The Produce Traceability Initiative is at that awkward adolescent stage.

Industry is waiting for PTI to bloom

Tom Karst
National Editor

You know PTI, or some form of it, will eventually grow up in some respectable fashion, but the process is painful to watch.

Part of the mystery about the Produce Traceability Initiative relates to the fact that meetings of the steering committee have been closed to the media.

Members of the Produce Marketing Association, the United Fresh Produce Association and the Canadian Produce Marketing Association received the same statement The Packer received about the Feb. 19 meeting of the 50-plus steering committee in Dallas.

The release said the members engaged in a “frank and open” discussion about the initiative status and direction.

My ego is not so large that I believe my presence at a meeting like this would have afforded any great illumination about the process to readers.

But being there to pull a real quote from “frank and open” discussion would have served the industry. Perhaps an “off the record” presence would have at least added to understanding of the process.

The result of the meeting was summed up in the joint statement: The committee members “unanimously reaffirmed their commitment to the two-year-old initiative’s goal to drive whole-chain traceability through common data standards, supported a more robust engagement and dialogue with all industry sectors, and recommended a closer partnership with GS1 US to bring expertise and operational support to the initiative.”

One disappointment for me was that the PTI steering committee hasn’t released any details of the industry survey that concluded in early January.

One of the intents of the meeting was to measure PTI progress and barriers to implementation, but there was nothing in the statement from the associations that gives a solid idea of where PTI stands throughout the supply chain.

Particularly, there seems to be angst among grower-shippers about the costs of PTI implementation, and, perhaps more importantly, how those costs will be recovered from the supply chain.

What’s more, many believe they have adequate traceability systems in place and wonder if the buying community is well and truly on board with making the kind of investments needed to meet the timeline’s goals.

And there is the question of unfinished work on PTI best practices for scanning inbound and outbound cases of produce at wholesale operations and retail distribution centers.

Other take-aways from the statement are buzzwords about “leadership engagement” and “greater stakeholder involvement” that frankly aren’t well defined.

I have seen one comment that compares the U.S. PTI process with a similar and successful transformation of produce traceability that occurred in Europe several years ago.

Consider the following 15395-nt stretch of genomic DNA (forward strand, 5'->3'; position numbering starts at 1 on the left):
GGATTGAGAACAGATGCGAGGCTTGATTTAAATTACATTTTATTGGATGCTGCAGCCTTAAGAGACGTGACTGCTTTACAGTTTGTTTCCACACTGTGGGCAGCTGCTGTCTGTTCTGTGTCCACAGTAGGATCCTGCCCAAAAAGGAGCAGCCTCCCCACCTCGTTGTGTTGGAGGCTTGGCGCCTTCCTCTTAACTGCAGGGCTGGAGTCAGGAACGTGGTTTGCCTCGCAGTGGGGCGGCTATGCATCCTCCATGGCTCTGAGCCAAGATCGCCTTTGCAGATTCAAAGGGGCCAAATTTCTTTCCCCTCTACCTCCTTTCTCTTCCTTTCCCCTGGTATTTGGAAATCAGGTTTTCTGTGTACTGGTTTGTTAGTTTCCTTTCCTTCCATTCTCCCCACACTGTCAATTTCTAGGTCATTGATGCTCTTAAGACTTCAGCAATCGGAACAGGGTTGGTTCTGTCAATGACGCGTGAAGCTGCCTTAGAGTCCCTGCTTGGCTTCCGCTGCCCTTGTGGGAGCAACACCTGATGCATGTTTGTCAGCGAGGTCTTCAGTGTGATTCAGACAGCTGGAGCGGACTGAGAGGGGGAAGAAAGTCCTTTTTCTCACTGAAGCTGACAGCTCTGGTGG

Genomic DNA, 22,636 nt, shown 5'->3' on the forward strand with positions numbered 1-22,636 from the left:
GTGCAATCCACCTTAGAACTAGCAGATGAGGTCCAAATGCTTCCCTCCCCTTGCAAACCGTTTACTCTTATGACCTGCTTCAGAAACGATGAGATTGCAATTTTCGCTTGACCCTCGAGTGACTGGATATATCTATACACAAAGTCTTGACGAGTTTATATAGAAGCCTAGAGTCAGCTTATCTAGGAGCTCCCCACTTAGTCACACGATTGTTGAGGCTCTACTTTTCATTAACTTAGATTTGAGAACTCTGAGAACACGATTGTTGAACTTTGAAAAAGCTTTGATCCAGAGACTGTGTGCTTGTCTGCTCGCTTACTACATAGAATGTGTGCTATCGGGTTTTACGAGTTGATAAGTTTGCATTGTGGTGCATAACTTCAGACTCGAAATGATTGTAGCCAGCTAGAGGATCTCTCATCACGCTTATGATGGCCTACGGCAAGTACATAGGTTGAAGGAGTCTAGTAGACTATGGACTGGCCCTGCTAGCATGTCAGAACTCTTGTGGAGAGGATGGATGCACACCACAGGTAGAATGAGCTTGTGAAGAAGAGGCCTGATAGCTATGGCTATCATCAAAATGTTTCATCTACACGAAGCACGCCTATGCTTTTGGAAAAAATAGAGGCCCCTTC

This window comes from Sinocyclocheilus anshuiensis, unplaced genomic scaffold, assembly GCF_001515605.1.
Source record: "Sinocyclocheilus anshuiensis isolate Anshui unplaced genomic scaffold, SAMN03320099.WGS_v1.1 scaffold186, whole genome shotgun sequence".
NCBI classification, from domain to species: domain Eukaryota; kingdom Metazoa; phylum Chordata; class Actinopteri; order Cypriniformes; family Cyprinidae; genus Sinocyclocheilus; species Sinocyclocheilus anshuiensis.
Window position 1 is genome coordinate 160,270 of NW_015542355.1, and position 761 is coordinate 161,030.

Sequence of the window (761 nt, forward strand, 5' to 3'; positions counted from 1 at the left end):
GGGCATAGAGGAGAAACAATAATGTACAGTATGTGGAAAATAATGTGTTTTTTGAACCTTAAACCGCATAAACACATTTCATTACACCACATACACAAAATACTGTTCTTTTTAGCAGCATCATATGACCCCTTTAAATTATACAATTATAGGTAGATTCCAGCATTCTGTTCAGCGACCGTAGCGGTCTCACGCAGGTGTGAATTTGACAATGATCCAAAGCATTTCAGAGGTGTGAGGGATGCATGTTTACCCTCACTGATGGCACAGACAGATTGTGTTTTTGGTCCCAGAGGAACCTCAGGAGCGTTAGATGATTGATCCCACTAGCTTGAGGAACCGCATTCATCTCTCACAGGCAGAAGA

The suggestion that our European produce brethren and association counterparts were more efficient and thoughtful in pulling off industry wide traceability than their American counterparts is unsettling. When did the Old World ever get it right before the U.S., after all?

Clearly, association leadership wants the PTI to be recognized by Congress and the FDA as an effective industry-driven solution to traceability, and as perhaps the model for any mandated version that might be imposed.

That is a worthy goal.

Yet this economy has beaten up the consumer and left no room for operators to add cost to the system, and they are pushing back.

This topic generated some discussion from reader comments on the story and at the LinkedIn Fresh Produce Industry Discussion Group. Perhaps more than the joint news release from the associations, these comments (made anonymous here) convey where the industry is right now with PTI:

  • “I don’t think it’s a question of IF this will happen ... It’s only WHEN.”
  • “PTI has hit a wall in the timeline. The wall is technology on the receiver end. I also believe the terminal, small distributors and foodservice operators are struggling with the overall costs of implementation and how those cost will be absorbed.”
  • “It will take time and effort for the PTI to succeed, but it will get there.”
  • “The PTI has been a push primarily by a few large retailers to force their preferences onto the industry — it didn’t work in 2003 when they tried the same thing then — they are not just behind on timelines, their very first timeline, which passed about a year ago, has clearly not been met.”
  • “Again, the internal steps (as laid out in the PTI) that involve scanning inbound and outbound cases are a deal breaker. The labor required and/or technology costs will not be acceptable nor undertaken unless mandated by government.”
  • “Tell what retailer or foodservice entity is willing to pay more for their products. The topic of cost and how the increased cost will be handled MUST be discussed now before later.”
  • “I believe the investment to the traceability program is an ASAP MUST and the ONLY WAY today to assure our consumers that we CARE of their WELL BEING and we are committed to their food safety.”

Time will tell whether the gangly, rebellious teenager that is the PTI will blossom into a fine looking young adult who is a credit to society.

All I can say is that PMA, United Fresh and CPMA are not done parenting this kid yet.

E-mail tkarst@thepacker.com

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